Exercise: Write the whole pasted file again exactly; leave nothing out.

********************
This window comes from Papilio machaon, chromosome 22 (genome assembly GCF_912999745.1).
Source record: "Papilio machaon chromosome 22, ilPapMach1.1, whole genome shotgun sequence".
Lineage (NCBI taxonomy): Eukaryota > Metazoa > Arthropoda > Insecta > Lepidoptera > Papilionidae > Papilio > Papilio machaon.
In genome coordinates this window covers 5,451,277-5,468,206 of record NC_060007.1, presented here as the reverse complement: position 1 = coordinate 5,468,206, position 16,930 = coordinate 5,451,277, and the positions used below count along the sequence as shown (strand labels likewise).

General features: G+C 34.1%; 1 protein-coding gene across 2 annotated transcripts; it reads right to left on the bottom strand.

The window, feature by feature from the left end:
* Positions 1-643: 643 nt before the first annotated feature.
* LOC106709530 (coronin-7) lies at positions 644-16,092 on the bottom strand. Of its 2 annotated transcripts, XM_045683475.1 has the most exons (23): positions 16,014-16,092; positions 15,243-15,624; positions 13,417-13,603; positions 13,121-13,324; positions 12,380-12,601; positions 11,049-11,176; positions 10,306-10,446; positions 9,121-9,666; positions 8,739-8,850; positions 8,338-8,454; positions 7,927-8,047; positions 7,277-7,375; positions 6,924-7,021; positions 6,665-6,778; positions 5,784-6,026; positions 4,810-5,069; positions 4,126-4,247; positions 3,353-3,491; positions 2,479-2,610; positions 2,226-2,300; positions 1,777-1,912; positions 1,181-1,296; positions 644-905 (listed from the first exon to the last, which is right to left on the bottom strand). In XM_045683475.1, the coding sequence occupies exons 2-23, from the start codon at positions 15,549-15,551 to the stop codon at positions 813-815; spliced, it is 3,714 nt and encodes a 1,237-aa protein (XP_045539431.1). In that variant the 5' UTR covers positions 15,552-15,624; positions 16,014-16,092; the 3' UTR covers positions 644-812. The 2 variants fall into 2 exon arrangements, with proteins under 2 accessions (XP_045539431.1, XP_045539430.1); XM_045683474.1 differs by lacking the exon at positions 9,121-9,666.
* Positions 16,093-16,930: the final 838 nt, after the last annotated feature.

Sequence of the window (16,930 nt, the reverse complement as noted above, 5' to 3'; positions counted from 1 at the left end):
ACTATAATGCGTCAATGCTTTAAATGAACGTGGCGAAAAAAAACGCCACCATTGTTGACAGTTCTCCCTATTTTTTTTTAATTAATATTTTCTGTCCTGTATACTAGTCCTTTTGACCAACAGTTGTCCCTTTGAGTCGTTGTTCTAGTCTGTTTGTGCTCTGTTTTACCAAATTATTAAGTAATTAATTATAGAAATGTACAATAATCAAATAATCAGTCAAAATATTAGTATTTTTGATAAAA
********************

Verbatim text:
This window comes from Papilio machaon, chromosome 22 (genome assembly GCF_912999745.1).
Source record: "Papilio machaon chromosome 22, ilPapMach1.1, whole genome shotgun sequence".
Lineage (NCBI taxonomy): Eukaryota > Metazoa > Arthropoda > Insecta > Lepidoptera > Papilionidae > Papilio > Papilio machaon.
In genome coordinates this window covers 5,451,277-5,468,206 of record NC_060007.1, presented here as the reverse complement: position 1 = coordinate 5,468,206, position 16,930 = coordinate 5,451,277, and the positions used below count along the sequence as shown (strand labels likewise).

General features: G+C 34.1%; 1 protein-coding gene across 2 annotated transcripts; it reads right to left on the bottom strand.

The window, feature by feature from the left end:
* Positions 1-643: 643 nt before the first annotated feature.
* LOC106709530 (coronin-7) lies at positions 644-16,092 on the bottom strand. Of its 2 annotated transcripts, XM_045683475.1 has the most exons (23): positions 16,014-16,092; positions 15,243-15,624; positions 13,417-13,603; positions 13,121-13,324; positions 12,380-12,601; positions 11,049-11,176; positions 10,306-10,446; positions 9,121-9,666; positions 8,739-8,850; positions 8,338-8,454; positions 7,927-8,047; positions 7,277-7,375; positions 6,924-7,021; positions 6,665-6,778; positions 5,784-6,026; positions 4,810-5,069; positions 4,126-4,247; positions 3,353-3,491; positions 2,479-2,610; positions 2,226-2,300; positions 1,777-1,912; positions 1,181-1,296; positions 644-905 (listed from the first exon to the last, which is right to left on the bottom strand). In XM_045683475.1, the coding sequence occupies exons 2-23, from the start codon at positions 15,549-15,551 to the stop codon at positions 813-815; spliced, it is 3,714 nt and encodes a 1,237-aa protein (XP_045539431.1). In that variant the 5' UTR covers positions 15,552-15,624; positions 16,014-16,092; the 3' UTR covers positions 644-812. The 2 variants fall into 2 exon arrangements, with proteins under 2 accessions (XP_045539431.1, XP_045539430.1); XM_045683474.1 differs by lacking the exon at positions 9,121-9,666.
* Positions 16,093-16,930: the final 838 nt, after the last annotated feature.

Sequence of the window (16,930 nt, the reverse complement as noted above, 5' to 3'; positions counted from 1 at the left end):
ACTATAATGCGTCAATGCTTTAAATGAACGTGGCGAAAAAAAACGCCACCATTGTTGACAGTTCTCCCTATTTTTTTTTAATTAATATTTTCTGTCCTGTATACTAGTCCTTTTGACCAACAGTTGTCCCTTTGAGTCGTTGTTCTAGTCTGTTTGTGCTCTGTTTTACCAAATTATTAAGTAATTAATTATAGAAATGTACAATAATCAAATAATCAGTCAAAATATTAGTATTTTTGATAAAA